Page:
I was quite shocked last night to read in the Guardian's article about the Forward Prize for Poetry shortlist, these words by Hugo Williams, one of the judges ("himself an award-winning poet), about the 147 poetry collections he and fellow judges had to consider:
"The books were all laid out on a table and I looked at the covers and the titles and thought how carefully each had been chosen ... the ambition and the beauty and the sensitivity," he said. "But an awful lot of them seemed to be published just because they existed, really. That's too big a number of books in one year in one country to put out. I think it's something to do with the democratisation of everything – that everyone's got a right to get a book out ... I've got the feeling that sometimes it's more about desire than worth."
(Emphasis is my own. Full article here.)
I read this quite late last night and then lay in bed thinking about why it upset me so. Too many books? 147? Why did Williams have to put it like this? What point was he trying to make? He could have just said that he didn't rate the majority of the poetry collections very highly - his subjective opinion - but rather he took the chance to criticise the industry as a whole. What he seems to be saying is, Publishers, stop publishing so many poetry collections because not everyone should have a book. Not everyone has the right to have a book "just because it exists".
OK, so how do I feel about this "publishing it because it exists" and the word "right"? Does everyone have the right to be published, to be chosen by a publisher? No, I don't believe that. The word "right" doesn't seem to me to encapsulate what writing and publishing is all about. But... writing and publishing are two different things. Does everyone have the right to write? Sure, why not? Do it, if you want, must, need. Do it as a hobby, do it as a profession. What right does anyone else have to stop you? But just by writing, this doesn't mean that there is some entitlement inherent in the act that leads to publication. I never really expected to have a book. I dreamt about it, but never felt the world owed it to me just because of the time I'd put into writing the stories.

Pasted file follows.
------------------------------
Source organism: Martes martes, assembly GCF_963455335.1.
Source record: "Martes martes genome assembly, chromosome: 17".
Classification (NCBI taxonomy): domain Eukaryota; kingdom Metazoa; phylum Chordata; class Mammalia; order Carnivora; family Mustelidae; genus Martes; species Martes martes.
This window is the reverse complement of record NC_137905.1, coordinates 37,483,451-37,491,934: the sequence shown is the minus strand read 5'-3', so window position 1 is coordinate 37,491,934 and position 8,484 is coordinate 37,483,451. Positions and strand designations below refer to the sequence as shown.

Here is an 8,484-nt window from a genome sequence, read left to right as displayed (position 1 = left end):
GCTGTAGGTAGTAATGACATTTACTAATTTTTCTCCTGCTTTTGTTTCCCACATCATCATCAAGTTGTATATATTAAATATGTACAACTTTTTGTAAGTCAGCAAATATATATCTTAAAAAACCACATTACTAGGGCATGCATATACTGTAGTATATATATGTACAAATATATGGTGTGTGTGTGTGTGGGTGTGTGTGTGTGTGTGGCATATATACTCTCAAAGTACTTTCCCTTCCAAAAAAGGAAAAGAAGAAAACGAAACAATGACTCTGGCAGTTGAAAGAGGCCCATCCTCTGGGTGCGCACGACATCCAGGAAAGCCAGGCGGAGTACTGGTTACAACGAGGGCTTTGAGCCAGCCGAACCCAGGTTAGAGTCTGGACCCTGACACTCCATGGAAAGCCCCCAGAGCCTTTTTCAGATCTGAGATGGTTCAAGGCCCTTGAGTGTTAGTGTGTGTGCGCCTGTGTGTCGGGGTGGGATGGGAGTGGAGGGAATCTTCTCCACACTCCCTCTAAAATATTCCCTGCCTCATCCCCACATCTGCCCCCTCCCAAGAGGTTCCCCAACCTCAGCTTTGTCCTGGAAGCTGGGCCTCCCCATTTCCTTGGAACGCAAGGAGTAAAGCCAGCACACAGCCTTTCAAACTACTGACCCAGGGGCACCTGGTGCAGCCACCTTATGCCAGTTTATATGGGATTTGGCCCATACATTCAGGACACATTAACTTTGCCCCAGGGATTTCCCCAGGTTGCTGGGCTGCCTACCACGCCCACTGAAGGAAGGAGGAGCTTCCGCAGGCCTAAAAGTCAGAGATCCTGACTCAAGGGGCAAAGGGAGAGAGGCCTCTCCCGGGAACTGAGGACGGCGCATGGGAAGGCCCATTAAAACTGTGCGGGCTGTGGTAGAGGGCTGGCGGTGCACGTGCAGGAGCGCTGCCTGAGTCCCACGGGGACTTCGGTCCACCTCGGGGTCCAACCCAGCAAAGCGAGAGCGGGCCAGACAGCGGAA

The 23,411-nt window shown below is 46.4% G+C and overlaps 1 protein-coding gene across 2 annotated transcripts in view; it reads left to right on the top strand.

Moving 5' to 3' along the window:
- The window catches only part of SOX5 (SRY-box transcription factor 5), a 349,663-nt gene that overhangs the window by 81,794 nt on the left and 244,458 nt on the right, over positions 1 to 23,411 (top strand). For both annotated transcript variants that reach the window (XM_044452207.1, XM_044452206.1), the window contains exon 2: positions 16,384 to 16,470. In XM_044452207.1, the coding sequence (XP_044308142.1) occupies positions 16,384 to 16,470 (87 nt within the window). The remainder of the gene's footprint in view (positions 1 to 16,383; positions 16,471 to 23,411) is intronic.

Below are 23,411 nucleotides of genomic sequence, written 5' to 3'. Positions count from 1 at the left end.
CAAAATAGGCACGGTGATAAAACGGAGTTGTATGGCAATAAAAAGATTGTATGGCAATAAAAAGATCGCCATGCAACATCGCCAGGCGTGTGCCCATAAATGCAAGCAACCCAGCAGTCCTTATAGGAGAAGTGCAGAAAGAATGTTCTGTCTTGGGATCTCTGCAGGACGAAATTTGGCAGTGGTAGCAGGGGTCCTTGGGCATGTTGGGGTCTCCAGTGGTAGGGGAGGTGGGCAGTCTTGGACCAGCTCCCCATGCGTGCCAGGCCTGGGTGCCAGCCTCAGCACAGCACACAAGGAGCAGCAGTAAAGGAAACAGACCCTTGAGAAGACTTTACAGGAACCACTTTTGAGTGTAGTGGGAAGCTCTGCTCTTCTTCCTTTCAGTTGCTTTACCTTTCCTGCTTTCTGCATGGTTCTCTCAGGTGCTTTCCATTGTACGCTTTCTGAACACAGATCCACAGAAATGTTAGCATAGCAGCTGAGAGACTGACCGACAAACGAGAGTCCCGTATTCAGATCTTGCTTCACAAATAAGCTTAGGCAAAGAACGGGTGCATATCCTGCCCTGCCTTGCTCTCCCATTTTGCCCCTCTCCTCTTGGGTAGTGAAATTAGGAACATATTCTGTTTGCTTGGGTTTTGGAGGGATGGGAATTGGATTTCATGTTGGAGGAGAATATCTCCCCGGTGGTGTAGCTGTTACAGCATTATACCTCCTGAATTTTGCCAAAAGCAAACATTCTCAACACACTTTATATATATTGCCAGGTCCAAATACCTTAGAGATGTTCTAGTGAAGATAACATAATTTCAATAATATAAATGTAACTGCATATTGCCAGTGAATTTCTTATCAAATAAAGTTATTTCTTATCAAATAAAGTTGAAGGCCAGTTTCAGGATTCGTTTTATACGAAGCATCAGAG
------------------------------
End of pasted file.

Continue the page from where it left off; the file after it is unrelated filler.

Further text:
And of course everyone now has the option of doing it themselves, which is, I believe - at least in the short story world - seen as an increasingly respectable way to produce your book, given the current climate. I don't see anything wrong in it, anyway. I don't know if the Forward prize accepts self-published collections. I just looked it up - they don't. So Williams is criticising the publishers.
I would be delighted if I heard that 147 short story collections were published in the UK in one year. Thrilled! Of course, I wouldn't expect to enjoy them all, would expect standards (which of course I set myself, in my own head) to vary. But it would be a great sign of the health of the market, no? Why would I choose to say that too many were published? I am trying to put myself in Williams' shoes. Perhaps if I felt great writers weren't getting published because of something wrong here, then I might make this comment. Is this what he's saying? Is he saying funding that many poetry publishers receive is being diluted/wasted, in his opinion?
I really can't make my mind up here - or rather, I can't enter into his mind.147 poetry collections? Compared with the 1000s of novels that are published? It's nothing. Can anyone shed any light on this for us?
In the meantime, congratulations to the shortlist for Best Poetry Collection:
- Seamus Heaney - Human Chain
- Lachlan Mackinnon - Small Hours
- Sinead Morrissey - Through the Square Window
- Robin Robertson - The Wrecking Light
- Fiona Sampson - Rough Music
- Jo Shapcott - Of Mutability